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walk again without success, she went to her room, and prayed earnestly that somehow God would tell her what to do, and would help her. Soon she was called to supper, and while at the table heard the church. bells, and was told on inquiry that it was prayer-meeting night in several of the churches.
The thought struck her, that there was the place to look for a good family; and she went at once to the nearest church. Who can doubt that she was directed there ?
"WHAT IS THAT TO THEE ?”
WHEN I am called to die,
I fain would not belie
I would not vainly choose
Nor willing be to lose
If gentle be the call,
Tipping the pine trees tall,
How grateful should I feel !
Might linger to reveal
If sudden be the stroke,
That scathes the skyward oak,
How blest the favoured lot!
Oh! surely it were not
So I repose my trust;
To summon me to rest,
PICKINGS FROM MY PORTFOLIO.
Then they are
There is a period at which meu when it slants even one degree, you ome to be strangely impressed see that the shadow creeps down ith the thought, “I am growing the other side, and grows longer Id." I suppose there is a year or and longer as it goes down. There wo in which all have the feeling- are many of you that have seen the may not be a painful one, but it is shadow run on the wrong side, and sad one; it is a tender, minor it is growing longer and longer. veling-"I have passed my youth; Your sun is going down towards
am never to be a boy again; I am the western horizon. Lever to be young any more; not
If a man has been accustomed to inly am I a man, but as a man I think of his life mainly as centred have signs and tokens of the failure or fixed here, it is not possible that of some parts of my organization.". he should not feel sadness at the
It is said of athletes, boxers, and indications of decaying powers, of prestlers, that they have a second limited accomplishments, of being wreath
. After they havegone through compelled to lay down his part of chat may
be said to be their first the duties of active life. But if he trength, there is a rallying of the feel that these things are working ystem; and then they are said to out for him “a far more exceeding ave come to their second breath. and eternal weight of glory” in the
on their second life that is to come, he can look reath they hold out a great while. upon them with composure, if not So it is with our thoughts in respect with cheerfulness. growing old. We have a sad We do not know what mountains, beling to get over, which arises rich with gold, are worth, till we from the consciousness that we are begin to dig; and the more we dig decoming aged; but after we have the more we become impressed with got over that feeling, they never its great value. So long as the gold feel old, though they are eighty is covered up, and locked in the years of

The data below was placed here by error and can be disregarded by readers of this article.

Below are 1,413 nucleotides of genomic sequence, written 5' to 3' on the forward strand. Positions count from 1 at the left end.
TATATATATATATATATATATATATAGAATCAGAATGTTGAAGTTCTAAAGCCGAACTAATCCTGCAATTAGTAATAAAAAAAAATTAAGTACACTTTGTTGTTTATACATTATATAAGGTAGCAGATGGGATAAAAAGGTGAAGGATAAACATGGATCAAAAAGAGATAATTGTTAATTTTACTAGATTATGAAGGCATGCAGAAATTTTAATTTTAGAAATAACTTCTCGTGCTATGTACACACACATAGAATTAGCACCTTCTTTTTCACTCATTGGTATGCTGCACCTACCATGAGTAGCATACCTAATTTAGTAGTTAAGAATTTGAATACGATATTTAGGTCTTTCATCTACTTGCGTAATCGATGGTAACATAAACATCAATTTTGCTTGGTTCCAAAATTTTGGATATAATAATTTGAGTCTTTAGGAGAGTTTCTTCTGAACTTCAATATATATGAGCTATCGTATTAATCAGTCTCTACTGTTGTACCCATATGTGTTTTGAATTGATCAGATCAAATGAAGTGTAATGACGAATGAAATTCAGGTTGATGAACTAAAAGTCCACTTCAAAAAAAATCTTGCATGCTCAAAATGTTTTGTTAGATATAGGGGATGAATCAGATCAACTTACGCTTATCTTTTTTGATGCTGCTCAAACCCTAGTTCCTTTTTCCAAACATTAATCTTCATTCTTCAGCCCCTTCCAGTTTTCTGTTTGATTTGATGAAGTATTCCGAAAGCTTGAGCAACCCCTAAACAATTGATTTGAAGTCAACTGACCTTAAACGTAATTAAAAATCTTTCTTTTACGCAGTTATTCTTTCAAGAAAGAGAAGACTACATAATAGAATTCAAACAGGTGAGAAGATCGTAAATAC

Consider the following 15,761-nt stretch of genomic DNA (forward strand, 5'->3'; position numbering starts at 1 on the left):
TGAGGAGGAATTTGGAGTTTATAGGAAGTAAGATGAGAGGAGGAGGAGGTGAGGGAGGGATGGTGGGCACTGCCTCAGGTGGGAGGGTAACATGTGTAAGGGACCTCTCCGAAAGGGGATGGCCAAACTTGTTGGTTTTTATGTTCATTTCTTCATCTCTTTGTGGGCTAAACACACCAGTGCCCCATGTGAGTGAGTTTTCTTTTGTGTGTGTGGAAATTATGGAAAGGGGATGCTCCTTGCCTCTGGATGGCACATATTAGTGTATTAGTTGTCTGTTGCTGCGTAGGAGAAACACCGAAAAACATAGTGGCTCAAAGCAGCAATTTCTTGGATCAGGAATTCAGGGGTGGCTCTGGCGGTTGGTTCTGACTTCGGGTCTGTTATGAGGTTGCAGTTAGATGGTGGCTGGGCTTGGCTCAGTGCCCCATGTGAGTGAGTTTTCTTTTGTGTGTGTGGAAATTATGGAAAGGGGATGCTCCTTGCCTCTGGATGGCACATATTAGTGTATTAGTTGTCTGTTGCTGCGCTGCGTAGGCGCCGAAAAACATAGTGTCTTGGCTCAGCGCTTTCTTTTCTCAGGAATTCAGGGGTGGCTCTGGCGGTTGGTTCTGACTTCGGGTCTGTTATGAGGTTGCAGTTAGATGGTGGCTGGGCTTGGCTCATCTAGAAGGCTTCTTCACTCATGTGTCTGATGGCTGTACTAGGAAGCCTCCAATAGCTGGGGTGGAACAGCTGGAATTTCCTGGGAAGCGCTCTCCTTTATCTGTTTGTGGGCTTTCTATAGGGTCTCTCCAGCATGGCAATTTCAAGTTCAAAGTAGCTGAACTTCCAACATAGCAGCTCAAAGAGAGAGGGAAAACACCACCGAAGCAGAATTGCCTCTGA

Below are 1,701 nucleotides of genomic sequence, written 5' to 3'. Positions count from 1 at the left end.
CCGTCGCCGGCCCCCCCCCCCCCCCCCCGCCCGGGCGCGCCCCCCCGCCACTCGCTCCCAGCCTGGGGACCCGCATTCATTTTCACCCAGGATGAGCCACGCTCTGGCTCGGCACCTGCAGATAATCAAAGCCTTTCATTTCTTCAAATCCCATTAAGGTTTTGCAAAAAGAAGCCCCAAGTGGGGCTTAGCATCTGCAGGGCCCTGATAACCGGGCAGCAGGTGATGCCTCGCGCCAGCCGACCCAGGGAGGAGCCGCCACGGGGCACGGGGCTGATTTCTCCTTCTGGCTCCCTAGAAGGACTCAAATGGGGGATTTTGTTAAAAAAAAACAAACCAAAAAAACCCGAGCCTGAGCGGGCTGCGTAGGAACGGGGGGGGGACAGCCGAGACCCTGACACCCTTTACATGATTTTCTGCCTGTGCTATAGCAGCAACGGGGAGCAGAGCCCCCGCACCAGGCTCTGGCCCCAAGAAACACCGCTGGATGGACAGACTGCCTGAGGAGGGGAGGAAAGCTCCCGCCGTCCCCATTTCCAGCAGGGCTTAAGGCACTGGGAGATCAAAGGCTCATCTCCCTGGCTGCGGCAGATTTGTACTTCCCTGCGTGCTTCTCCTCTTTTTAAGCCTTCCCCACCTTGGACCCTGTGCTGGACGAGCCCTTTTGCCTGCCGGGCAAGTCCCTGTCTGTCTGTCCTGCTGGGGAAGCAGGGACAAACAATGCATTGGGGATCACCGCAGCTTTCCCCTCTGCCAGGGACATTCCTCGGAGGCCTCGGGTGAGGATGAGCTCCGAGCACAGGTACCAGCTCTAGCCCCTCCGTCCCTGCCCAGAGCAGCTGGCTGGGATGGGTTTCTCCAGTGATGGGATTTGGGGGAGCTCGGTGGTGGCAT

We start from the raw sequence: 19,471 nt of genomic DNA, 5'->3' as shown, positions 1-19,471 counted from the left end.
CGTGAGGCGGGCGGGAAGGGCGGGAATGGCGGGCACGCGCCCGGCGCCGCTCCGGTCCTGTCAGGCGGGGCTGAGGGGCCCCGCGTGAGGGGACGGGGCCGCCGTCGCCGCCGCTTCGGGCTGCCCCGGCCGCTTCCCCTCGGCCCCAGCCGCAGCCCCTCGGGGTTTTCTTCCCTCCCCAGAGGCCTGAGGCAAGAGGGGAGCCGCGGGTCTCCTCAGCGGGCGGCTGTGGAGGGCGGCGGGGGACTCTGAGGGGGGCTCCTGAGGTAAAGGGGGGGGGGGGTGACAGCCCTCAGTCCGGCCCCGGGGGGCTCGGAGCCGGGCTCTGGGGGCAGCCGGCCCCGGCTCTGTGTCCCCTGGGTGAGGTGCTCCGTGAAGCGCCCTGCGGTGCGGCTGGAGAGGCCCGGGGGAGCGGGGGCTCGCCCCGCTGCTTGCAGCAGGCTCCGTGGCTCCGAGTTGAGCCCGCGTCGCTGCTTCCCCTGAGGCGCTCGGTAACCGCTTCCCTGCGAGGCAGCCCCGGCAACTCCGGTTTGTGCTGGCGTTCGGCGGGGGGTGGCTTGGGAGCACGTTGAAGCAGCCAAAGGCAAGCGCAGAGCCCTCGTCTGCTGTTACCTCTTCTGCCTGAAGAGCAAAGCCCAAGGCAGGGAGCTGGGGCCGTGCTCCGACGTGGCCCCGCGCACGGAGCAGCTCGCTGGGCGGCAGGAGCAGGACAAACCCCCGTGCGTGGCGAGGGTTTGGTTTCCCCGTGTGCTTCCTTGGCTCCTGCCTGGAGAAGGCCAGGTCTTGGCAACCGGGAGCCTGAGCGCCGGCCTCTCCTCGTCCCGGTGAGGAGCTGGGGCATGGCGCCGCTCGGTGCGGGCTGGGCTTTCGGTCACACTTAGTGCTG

age. They come to their hard quartz, it is worthless. It is second breath in that regard ! Now, by blasting, by rending, by destroy.
you begin to have a consciousness ing, that the precious ore is brought that you are failing ? do you
find and made serviceable. Now, we that your feet grow heavier than carry in us that which is more they used to be ? Are there not precious than the ore, to obtain persons here that have some diffi- which we blast, and rend, and desculty about the years? Have you troy the rock. It is just this that never thought that persons talked the apostle thinks of when he says, less clearly than they used to ? “ We have this treasure in earthen
you not thought that people vessels.” We are like a casket did not pronounce their words as made earth, inside of which is
as you were taught to pro- preciousness, it may be of ointment, nounce yours in the school that or jewels, or something else. The attended? Does it not seem to you
real value consists in that which the that the spectacle makers are grow
casket contains. This body may be ing slack?
Are there no times shattered, the casket may be deswhen you feel that the shadow is troyed, and yet all that is valuable turned? All day long the sun goes
may remain. up, and and
then, whether the hair stands at flush noon-day; and then,
be white or black? Who cares
whether the eye be far-sighted or which can affect our fellowmen and near-sighted ?' Who cares whether society as well as about the ordinary the hearing be poor or good? Who cares of every-day life. It is the cares what becomes of the senses ! blessed will of Him who knows and This is not my whole life. This governs all, that we should never body is not my only heritage. I go permit an over-anxious spirit at any to that bright land where the im- time to oppress us, but rather that mortal part shines up and on for at all times, and in all circumstances, ever and ever. And this considera